The major cannabinoid cannabichromene (CBC) has attracted much attention in recent years for its unique properties. Even though solid research into this cannabinoid is in its infancy, CBC is thought to be the second-most abundant phytocannabinoid we find in marijuana. It is also viewed as a key to understanding the complex nature of how whole-plant cannabis medication works, especially in how they work together to fight cancer, promote bone growth, and treat dozens of other ailments.

CBC forms as a result of the decarboxylation of its precursor, cannabichromene carboxylic acid (CBC-A), which causes the compound to lose a molecule of carbon dioxide (CO2) either by the natural release of enzymes by the plant over time or the compound being ignited by heat. Though we don't know much about CBC, we do know that it is a non-psychoactive compound that exhibits a range of therapeutic effects.

For instance, CBC has well-known antibacterial and anti-fungal properties. We can look back to 1981 when researchers from the University of Mississippi reported that after administering CBC to several different strains of bacteria and fungi the compound's they found that “antibacterial activity was strong, and anti-fungal activity was mild to moderate.”

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CBC also offers mild relief from pain, swelling and inflammation, and particularly inflammation of the intestinal tract. In 2012 researchers from the University of Naples reported that CBC had shown to reduce hypermotility (diarrhea) without causing hypomotility (constipation) as many medications do now. Another interesting property of CBC is its role in treating acne, as it was shown in 2016 by a team of European researchers that CBC reduced both the effects of arachidonic acid and the production of sebum by sebaceous glands, which produce symptoms of acne.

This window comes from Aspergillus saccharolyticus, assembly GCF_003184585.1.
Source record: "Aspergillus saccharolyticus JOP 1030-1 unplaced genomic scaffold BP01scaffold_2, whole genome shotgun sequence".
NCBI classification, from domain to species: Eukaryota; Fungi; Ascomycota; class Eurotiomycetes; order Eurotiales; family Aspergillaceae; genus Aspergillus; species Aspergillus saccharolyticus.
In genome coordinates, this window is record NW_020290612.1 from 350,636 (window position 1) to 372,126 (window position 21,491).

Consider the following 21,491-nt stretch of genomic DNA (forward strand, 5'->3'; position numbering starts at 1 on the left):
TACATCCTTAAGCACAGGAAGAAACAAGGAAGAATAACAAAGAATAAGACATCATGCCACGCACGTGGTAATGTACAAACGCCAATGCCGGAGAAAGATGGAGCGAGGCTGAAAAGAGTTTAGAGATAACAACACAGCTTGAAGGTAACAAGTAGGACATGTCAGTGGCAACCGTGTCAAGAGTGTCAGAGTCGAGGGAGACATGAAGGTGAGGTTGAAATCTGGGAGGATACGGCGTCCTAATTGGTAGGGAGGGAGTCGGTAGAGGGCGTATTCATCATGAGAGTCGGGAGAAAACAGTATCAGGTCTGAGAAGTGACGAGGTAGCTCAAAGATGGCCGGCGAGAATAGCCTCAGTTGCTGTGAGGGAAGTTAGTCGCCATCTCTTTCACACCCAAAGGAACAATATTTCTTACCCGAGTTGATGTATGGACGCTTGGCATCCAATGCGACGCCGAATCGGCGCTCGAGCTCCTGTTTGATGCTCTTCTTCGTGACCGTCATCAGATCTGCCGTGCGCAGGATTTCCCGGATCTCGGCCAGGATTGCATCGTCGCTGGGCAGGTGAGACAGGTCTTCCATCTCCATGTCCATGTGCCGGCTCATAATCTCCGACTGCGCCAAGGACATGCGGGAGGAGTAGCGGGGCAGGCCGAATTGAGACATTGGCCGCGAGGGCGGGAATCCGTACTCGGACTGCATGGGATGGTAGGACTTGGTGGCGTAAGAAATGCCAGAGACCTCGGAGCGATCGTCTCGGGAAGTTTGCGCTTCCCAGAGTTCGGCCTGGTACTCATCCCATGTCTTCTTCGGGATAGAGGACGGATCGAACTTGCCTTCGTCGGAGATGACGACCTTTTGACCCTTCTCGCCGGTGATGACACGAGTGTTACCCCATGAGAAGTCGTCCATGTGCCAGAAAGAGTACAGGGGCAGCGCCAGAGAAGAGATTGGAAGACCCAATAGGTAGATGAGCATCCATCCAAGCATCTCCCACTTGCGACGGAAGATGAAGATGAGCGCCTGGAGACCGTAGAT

However, the most exciting prospects of CBC may lie in its unique ability to help promote the growth and viability of developing brain cells (neurogenesis). A 2013 study at the Institute of Biomolecular Chemistry of the National Research Council (ICB-CNR) in Pozzuoli, Naples, Italy tested CBC and two other cannabinoids for their effect on adult neural stem progenitor cells (NSPCs) and found that “CBC has a positive effect on the viability of mouse NSPCs.” This is significant as nearly all other mind-altering substances inhibit brain cell growth.